Be cautious when traversing vertical snowfields. I’ve personally taken several frightening slides down frozen surfaces. Fractures or worse happen annually to trekkers who lose their footing. My best advice is don’t cross any terrain you aren’t absolutely sure of. If a fall does occur, dig into the frozen surface any way possible and slow your rate of descent.
Always pay attention to each step, thoroughly check each foothold before committing your body weight, and moving forward. Remain calm, rest when necessary, traversing hazardous terrain while fatigued is deadly.
Boot crampons, ice axes, and rope help prevent falls. If you travel with companions, rope each other off for team security. There’s a lot be said for the buddy system.
On bright sunny days, prolonged exposure to intense light rays can lead to snow blindness. Polaroid glasses or black grease under the eyes help alleviate this condition. A blind man in the wilderness automatically becomes lost. Choose early morning or late afternoon hours to cross glaciers, the glare is considerably weaker.
Watch your step, the route leading upward towards that craggy pass spans unstable boulder slides. Loose rubble easily upsets, anyone hiking such ground instantly realizes how simple it is to get hurt. Don’t dislodge rocks upon companions climbing up from below, head injuries are among the worst accidents. High winds or fluctuating temperatures cause rock falls from unstable outcrops. Always watch the ground overhead.
Related article: 8 Dangerous Hiking Mistakes Most People Make
You conquer the pass, an incredible alpine panorama unfolds, glaciated peaks extend, range upon range, seemingly forever. The night’s campsite clearly radiates itself as sun rays reflect like diamonds off a tiny, pristine lake snuggled in a hollow glacial terrain. A short cut considerably shortens the distance, but the way is partially obstructed by a precipitous granite wall.
Warning: cliffs aren’t to be meddled with by novices!
It’s very easy to get trapped on a seemingly one-way traverse with no apparent escape. This could become very unpleasant when you’re 20 miles from possible rescuers. Don’t move before you are calm and able to think clearly. You are on your own.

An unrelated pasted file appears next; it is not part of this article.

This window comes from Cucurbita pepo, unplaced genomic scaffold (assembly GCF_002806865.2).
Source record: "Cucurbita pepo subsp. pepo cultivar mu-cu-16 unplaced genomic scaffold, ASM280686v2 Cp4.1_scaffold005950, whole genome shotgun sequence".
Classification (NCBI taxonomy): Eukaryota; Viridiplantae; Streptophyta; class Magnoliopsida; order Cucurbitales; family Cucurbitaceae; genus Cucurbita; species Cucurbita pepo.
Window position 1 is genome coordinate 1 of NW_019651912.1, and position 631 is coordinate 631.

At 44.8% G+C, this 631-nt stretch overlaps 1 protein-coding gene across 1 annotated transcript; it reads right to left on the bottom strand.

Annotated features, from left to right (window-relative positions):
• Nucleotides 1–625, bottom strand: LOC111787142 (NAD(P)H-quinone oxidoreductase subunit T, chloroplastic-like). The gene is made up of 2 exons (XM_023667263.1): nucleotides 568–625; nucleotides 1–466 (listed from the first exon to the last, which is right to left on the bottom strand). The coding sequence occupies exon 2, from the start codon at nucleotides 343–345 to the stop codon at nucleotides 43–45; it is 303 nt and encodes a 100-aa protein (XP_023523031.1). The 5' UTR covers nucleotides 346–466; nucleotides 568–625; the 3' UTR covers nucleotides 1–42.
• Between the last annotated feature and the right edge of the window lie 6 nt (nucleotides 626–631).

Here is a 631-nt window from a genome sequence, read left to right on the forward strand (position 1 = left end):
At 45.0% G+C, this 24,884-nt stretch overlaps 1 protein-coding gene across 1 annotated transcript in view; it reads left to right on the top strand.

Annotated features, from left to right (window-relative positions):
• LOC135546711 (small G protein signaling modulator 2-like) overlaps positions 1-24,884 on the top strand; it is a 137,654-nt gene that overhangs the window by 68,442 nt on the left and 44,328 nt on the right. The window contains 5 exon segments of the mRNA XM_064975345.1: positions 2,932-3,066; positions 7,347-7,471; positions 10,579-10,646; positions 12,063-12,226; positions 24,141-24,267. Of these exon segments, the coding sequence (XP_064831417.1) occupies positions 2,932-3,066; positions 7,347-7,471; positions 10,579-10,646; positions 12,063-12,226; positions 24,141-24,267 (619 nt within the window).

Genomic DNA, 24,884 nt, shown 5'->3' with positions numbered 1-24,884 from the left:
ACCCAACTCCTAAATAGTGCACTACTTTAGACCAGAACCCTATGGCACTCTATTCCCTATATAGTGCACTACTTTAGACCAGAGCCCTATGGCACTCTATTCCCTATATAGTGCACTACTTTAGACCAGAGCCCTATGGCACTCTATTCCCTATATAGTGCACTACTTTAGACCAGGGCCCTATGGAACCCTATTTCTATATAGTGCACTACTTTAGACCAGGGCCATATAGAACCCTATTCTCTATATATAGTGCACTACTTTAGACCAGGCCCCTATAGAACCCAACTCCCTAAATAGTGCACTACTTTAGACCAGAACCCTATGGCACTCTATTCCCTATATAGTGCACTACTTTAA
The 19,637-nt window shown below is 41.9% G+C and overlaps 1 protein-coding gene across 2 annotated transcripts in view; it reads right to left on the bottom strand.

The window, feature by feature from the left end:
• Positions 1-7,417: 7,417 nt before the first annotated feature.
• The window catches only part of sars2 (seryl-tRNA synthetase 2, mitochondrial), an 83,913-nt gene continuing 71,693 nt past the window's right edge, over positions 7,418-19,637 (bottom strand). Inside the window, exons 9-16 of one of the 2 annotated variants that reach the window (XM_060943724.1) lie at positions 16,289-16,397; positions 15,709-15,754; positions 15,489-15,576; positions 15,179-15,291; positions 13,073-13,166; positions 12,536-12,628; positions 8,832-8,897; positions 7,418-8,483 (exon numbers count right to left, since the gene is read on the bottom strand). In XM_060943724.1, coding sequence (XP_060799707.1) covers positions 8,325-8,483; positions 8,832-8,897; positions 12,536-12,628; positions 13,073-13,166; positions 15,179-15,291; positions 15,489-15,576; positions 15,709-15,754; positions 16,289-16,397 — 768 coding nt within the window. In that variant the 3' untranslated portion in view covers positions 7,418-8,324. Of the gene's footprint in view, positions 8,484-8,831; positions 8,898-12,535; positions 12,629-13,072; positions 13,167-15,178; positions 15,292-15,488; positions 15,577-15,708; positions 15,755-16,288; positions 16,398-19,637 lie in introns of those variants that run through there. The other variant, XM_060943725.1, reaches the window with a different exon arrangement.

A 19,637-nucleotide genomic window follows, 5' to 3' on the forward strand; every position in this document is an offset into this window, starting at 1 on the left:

Barometric changes are noticeable, rising winds and seething clouds rapidly mount promising a nasty thunderstorm. Mountain weather is unstable regardless of the season. Immediately seek shelter, the ridge tops are dangerously exposed to lighting. Avoid hypothermia. Alpine winds are cold, make sure your warm clothes are kept dry.
Common everyday primitive environmental living demands proper hygiene. Avoid various forms of dysentery by maintaining clean eating habits and drinking pure water. Always be wary of wilderness waters, even that pristine rivulet descending from those snowfields above could host Giardiasis cysts. This pathogen is being widely spread by unsanitary campers and animals. Remember to carry the means of water purification with you.
If lost during your alpine journeys
What does a person do when they become lost?
Everyone is their own worst enemy during a survival crisis. Stay calm and above all, avoid panic. Few North American regions except Alaska or Canada are located without intersecting traveled routes within 20 or 30 air miles.
Climb a high point with a clear view, study the major landscapes and map. In mountain country, the watersheds usually descend toward inhabited or trailed valleys. Many wilderness experts believe in the theory of directly following a stream towards the hoped-for crossroads. This is fine in the low-land woodlands, but in the hills, water-sheds frequently flow through nasty gorges.
First, take stock of your food supplies, then head along a ridge and follow that creek with a clear view of the forward terrain. The ultimate decision is yours whether to move or await rescue.
A last word
Our wild areas increasingly attract people who search for freedom in the spirit of self-reliance. Open your eyes to wilderness education and head for the mountains. The high country has historically always been a place of refuge during times of social upheaval.